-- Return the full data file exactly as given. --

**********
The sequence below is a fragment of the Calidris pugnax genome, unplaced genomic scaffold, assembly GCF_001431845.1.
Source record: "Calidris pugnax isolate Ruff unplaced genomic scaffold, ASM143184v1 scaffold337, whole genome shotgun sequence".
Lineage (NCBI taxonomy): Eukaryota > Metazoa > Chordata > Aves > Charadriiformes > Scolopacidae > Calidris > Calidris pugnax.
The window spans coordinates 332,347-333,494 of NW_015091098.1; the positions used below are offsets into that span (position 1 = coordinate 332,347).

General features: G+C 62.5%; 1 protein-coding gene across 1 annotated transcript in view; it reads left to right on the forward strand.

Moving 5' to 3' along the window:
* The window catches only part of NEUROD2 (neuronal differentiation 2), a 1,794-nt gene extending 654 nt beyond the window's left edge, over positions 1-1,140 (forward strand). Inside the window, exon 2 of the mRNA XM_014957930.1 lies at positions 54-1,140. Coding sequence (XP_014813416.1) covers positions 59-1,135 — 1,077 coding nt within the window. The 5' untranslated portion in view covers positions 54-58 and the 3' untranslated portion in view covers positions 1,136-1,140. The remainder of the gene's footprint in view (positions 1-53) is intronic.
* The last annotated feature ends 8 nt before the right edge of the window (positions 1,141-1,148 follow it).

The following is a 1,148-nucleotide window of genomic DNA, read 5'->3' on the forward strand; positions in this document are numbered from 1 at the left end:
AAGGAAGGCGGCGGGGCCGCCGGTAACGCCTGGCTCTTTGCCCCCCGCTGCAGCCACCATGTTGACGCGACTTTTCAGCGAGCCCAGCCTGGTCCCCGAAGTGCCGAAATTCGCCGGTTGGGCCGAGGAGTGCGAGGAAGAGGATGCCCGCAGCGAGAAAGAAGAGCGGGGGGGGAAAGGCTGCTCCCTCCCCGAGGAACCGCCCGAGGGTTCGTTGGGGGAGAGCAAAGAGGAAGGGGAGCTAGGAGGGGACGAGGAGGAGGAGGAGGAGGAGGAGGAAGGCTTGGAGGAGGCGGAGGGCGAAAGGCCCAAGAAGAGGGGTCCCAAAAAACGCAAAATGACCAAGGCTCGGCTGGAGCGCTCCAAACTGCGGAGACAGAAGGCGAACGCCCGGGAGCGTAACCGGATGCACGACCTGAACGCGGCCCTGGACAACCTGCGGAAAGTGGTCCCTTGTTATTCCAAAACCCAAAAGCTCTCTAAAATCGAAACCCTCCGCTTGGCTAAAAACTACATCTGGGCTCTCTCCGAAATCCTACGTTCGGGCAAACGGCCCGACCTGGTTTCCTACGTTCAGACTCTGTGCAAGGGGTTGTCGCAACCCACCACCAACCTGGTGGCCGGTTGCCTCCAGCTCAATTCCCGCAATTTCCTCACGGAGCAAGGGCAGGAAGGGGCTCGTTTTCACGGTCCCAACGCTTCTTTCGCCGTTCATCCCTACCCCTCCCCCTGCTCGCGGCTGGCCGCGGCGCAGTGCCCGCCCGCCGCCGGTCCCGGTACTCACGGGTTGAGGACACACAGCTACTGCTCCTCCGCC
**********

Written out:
The sequence below is a fragment of the Calidris pugnax genome, unplaced genomic scaffold, assembly GCF_001431845.1.
Source record: "Calidris pugnax isolate Ruff unplaced genomic scaffold, ASM143184v1 scaffold337, whole genome shotgun sequence".
Lineage (NCBI taxonomy): Eukaryota > Metazoa > Chordata > Aves > Charadriiformes > Scolopacidae > Calidris > Calidris pugnax.
The window spans coordinates 332,347-333,494 of NW_015091098.1; the positions used below are offsets into that span (position 1 = coordinate 332,347).

General features: G+C 62.5%; 1 protein-coding gene across 1 annotated transcript in view; it reads left to right on the forward strand.

Moving 5' to 3' along the window:
* The window catches only part of NEUROD2 (neuronal differentiation 2), a 1,794-nt gene extending 654 nt beyond the window's left edge, over positions 1-1,140 (forward strand). Inside the window, exon 2 of the mRNA XM_014957930.1 lies at positions 54-1,140. Coding sequence (XP_014813416.1) covers positions 59-1,135 — 1,077 coding nt within the window. The 5' untranslated portion in view covers positions 54-58 and the 3' untranslated portion in view covers positions 1,136-1,140. The remainder of the gene's footprint in view (positions 1-53) is intronic.
* The last annotated feature ends 8 nt before the right edge of the window (positions 1,141-1,148 follow it).

The following is a 1,148-nucleotide window of genomic DNA, read 5'->3' on the forward strand; positions in this document are numbered from 1 at the left end:
AAGGAAGGCGGCGGGGCCGCCGGTAACGCCTGGCTCTTTGCCCCCCGCTGCAGCCACCATGTTGACGCGACTTTTCAGCGAGCCCAGCCTGGTCCCCGAAGTGCCGAAATTCGCCGGTTGGGCCGAGGAGTGCGAGGAAGAGGATGCCCGCAGCGAGAAAGAAGAGCGGGGGGGGAAAGGCTGCTCCCTCCCCGAGGAACCGCCCGAGGGTTCGTTGGGGGAGAGCAAAGAGGAAGGGGAGCTAGGAGGGGACGAGGAGGAGGAGGAGGAGGAGGAGGAAGGCTTGGAGGAGGCGGAGGGCGAAAGGCCCAAGAAGAGGGGTCCCAAAAAACGCAAAATGACCAAGGCTCGGCTGGAGCGCTCCAAACTGCGGAGACAGAAGGCGAACGCCCGGGAGCGTAACCGGATGCACGACCTGAACGCGGCCCTGGACAACCTGCGGAAAGTGGTCCCTTGTTATTCCAAAACCCAAAAGCTCTCTAAAATCGAAACCCTCCGCTTGGCTAAAAACTACATCTGGGCTCTCTCCGAAATCCTACGTTCGGGCAAACGGCCCGACCTGGTTTCCTACGTTCAGACTCTGTGCAAGGGGTTGTCGCAACCCACCACCAACCTGGTGGCCGGTTGCCTCCAGCTCAATTCCCGCAATTTCCTCACGGAGCAAGGGCAGGAAGGGGCTCGTTTTCACGGTCCCAACGCTTCTTTCGCCGTTCATCCCTACCCCTCCCCCTGCTCGCGGCTGGCCGCGGCGCAGTGCCCGCCCGCCGCCGGTCCCGGTACTCACGGGTTGAGGACACACAGCTACTGCTCCTCCGCC